They’re made of cornmeal and usually grilled but that’s pretty much all they have in common. There are dozens of different types – some made on hot stones, some grilled, some griddled. Some are served like thick tortillas, some like cakes, some split open and filled with all sorts! My favourite type are those stuffed with local sour cheese, onions and topped with hot sauce. Don’t miss the modern twists on arepa’s at Zea Maiz in Cali where, as well as classic fIllings, you can get unusual takes like the Tierra Libre with a Thai inspired salad filling, or the Palestina arepa filled with hummus and sun dried tomato. Their chocolate chilli peanut sauce is also divine! We may have liked the arepas here so much that we went three days in a row and still didn’t manage to get a photo before eating them up… oops!

6. Chicha

Chicha is a fermented drink made of corn, water and local brown sugar. It has a sweet but malty flavour and is served in Totuma shells. It has a fascinating history as the government first attempted to ban it in the 1920s to increase the sales of beer! It was seen as a drink for commoners as previously it was drunk by street vendors, those in construction and the elderly. It was formally prohibited in 1948 and replaced with beer. Nowadays, Chicha is available again in Bogotá despite being formally prohibited. Its taste is sweet and malty unlike its history. It was prohibited for the benefit of the political and powerful who previously spread propaganda that if was poison and blamed it for political riots! Nowadays its marketed as a cultural drink to reconnect with indigenous routes and is well worth a try.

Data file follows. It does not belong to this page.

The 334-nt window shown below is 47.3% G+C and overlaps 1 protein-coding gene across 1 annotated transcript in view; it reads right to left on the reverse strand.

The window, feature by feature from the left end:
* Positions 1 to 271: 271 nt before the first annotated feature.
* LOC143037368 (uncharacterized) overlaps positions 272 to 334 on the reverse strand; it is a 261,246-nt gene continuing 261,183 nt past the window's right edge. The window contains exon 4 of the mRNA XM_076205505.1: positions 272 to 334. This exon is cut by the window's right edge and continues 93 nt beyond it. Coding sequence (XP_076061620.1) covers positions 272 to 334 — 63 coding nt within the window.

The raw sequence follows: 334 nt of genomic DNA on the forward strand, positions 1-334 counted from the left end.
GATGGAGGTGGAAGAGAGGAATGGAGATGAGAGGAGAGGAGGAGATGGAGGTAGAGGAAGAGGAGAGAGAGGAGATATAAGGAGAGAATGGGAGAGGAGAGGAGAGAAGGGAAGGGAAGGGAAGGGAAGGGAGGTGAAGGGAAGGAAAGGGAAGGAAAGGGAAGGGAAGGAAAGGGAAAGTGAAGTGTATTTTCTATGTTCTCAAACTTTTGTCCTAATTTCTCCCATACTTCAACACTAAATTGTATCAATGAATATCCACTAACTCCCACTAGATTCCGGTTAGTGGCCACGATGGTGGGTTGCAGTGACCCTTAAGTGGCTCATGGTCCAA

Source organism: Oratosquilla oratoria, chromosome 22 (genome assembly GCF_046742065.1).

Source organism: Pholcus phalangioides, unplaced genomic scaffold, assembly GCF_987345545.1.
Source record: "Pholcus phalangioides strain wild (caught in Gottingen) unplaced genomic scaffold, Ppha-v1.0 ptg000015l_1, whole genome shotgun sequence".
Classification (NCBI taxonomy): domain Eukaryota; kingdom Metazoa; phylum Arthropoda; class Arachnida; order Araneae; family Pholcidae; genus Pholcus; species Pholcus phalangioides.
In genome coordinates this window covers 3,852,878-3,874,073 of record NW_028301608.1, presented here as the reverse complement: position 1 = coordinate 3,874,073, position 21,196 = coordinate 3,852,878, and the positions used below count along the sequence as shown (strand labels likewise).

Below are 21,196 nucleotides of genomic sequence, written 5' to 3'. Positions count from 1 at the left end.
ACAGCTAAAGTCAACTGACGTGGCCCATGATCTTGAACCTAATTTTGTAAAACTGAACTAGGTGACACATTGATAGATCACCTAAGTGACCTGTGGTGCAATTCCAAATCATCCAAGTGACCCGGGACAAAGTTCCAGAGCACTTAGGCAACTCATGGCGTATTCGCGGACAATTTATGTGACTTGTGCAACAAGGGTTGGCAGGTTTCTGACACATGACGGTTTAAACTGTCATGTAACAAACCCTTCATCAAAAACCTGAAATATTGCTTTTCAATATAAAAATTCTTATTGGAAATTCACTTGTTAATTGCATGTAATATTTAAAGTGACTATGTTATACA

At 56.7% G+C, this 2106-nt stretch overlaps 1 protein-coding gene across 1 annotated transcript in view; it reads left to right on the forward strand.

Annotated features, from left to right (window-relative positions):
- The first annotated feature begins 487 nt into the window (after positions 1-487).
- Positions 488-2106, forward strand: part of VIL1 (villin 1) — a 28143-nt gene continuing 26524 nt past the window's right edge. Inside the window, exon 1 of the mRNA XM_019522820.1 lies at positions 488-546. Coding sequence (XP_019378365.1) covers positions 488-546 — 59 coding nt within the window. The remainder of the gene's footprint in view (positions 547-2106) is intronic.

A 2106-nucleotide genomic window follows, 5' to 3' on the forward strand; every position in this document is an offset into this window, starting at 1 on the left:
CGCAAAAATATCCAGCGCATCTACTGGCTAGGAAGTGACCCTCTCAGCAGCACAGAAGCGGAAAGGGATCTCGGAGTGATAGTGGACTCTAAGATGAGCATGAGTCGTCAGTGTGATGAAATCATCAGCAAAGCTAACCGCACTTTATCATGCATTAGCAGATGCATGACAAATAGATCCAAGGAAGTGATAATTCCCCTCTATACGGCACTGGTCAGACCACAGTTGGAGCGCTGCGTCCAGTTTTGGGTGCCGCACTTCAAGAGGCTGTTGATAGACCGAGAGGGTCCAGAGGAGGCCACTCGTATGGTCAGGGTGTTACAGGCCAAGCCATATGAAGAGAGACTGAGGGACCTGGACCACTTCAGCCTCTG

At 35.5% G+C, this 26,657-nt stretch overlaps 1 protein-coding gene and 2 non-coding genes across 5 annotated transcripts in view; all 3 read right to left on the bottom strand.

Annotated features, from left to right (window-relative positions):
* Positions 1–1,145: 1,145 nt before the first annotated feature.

7. Porteña de dulce de leche

Whilst this cake isn’t strictly Colombian, this is a must-eat in Cartagena! This wonderful cake at Mila Pasteleria incorporates meringue, Arequipa (local dulce de leche) and gold leaf for the most epic dessert. Don’t miss this!

8. Ajiaco soup

Ajiaco is undoubtedly my favourite of all Colombian soups, and perhaps one of my favourite soups of all! Made with three types of Andean potato, corn-on-the-cob and a plant called Guascas are used to make this incredible soup. It’s hearty, spicy and thick because of the buttery yellow Criolla potatoes that only grow in the Andes. The soup is served with a side of chicken, rice, sour cream and ripe avocado for you to add as you see fit.

9. Buffalo meat

We tried wonderful fillet of buffalo at Restaurant Itaca, Medellin, which was one of my favourite restaurants on the trip! Behind a blue door sits a unique tiny little restaurant with no menu. The esteemed chef Juan-Carlos makes impeccable food served family style whilst he sings opera for a truly unique experience! Our buffalo meat was served medium – rare with two sauces – one earthy with coriander, onion and mustard and one spicy tomatoey red pepper. Served on a Colombian version of bubble & squeak. It was serve with a salad of lettuce, onion, mushrooms, grated carrot, cantaloupe, watermelon and yellow courgette. Delightful and definitely one you can’t miss when in Medellin.